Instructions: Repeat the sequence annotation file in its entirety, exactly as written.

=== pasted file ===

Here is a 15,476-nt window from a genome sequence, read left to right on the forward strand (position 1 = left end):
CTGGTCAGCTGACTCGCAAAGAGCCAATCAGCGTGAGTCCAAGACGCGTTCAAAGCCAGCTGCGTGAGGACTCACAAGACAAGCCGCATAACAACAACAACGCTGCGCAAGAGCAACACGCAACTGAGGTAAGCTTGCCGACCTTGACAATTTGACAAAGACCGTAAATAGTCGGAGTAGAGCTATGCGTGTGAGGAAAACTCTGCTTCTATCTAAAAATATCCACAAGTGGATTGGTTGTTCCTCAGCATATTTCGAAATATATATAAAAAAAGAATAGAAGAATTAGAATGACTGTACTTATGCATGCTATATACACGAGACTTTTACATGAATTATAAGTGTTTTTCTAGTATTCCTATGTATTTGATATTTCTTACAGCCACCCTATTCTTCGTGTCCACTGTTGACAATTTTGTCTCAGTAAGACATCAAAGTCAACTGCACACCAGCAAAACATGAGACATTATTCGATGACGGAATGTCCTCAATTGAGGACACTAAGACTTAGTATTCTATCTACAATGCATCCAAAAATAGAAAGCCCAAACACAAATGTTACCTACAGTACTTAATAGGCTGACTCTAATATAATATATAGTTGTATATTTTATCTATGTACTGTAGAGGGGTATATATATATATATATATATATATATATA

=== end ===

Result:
Here is a 15,476-nt window from a genome sequence, read left to right on the forward strand (position 1 = left end):
CTGGTCAGCTGACTCGCAAAGAGCCAATCAGCGTGAGTCCAAGACGCGTTCAAAGCCAGCTGCGTGAGGACTCACAAGACAAGCCGCATAACAACAACAACGCTGCGCAAGAGCAACACGCAACTGAGGTAAGCTTGCCGACCTTGACAATTTGACAAAGACCGTAAATAGTCGGAGTAGAGCTATGCGTGTGAGGAAAACTCTGCTTCTATCTAAAAATATCCACAAGTGGATTGGTTGTTCCTCAGCATATTTCGAAATATATATAAAAAAAGAATAGAAGAATTAGAATGACTGTACTTATGCATGCTATATACACGAGACTTTTACATGAATTATAAGTGTTTTTCTAGTATTCCTATGTATTTGATATTTCTTACAGCCACCCTATTCTTCGTGTCCACTGTTGACAATTTTGTCTCAGTAAGACATCAAAGTCAACTGCACACCAGCAAAACATGAGACATTATTCGATGACGGAATGTCCTCAATTGAGGACACTAAGACTTAGTATTCTATCTACAATGCATCCAAAAATAGAAAGCCCAAACACAAATGTTACCTACAGTACTTAATAGGCTGACTCTAATATAATATATAGTTGTATATTTTATCTATGTACTGTAGAGGGGTATATATATATATATATATATATATATATA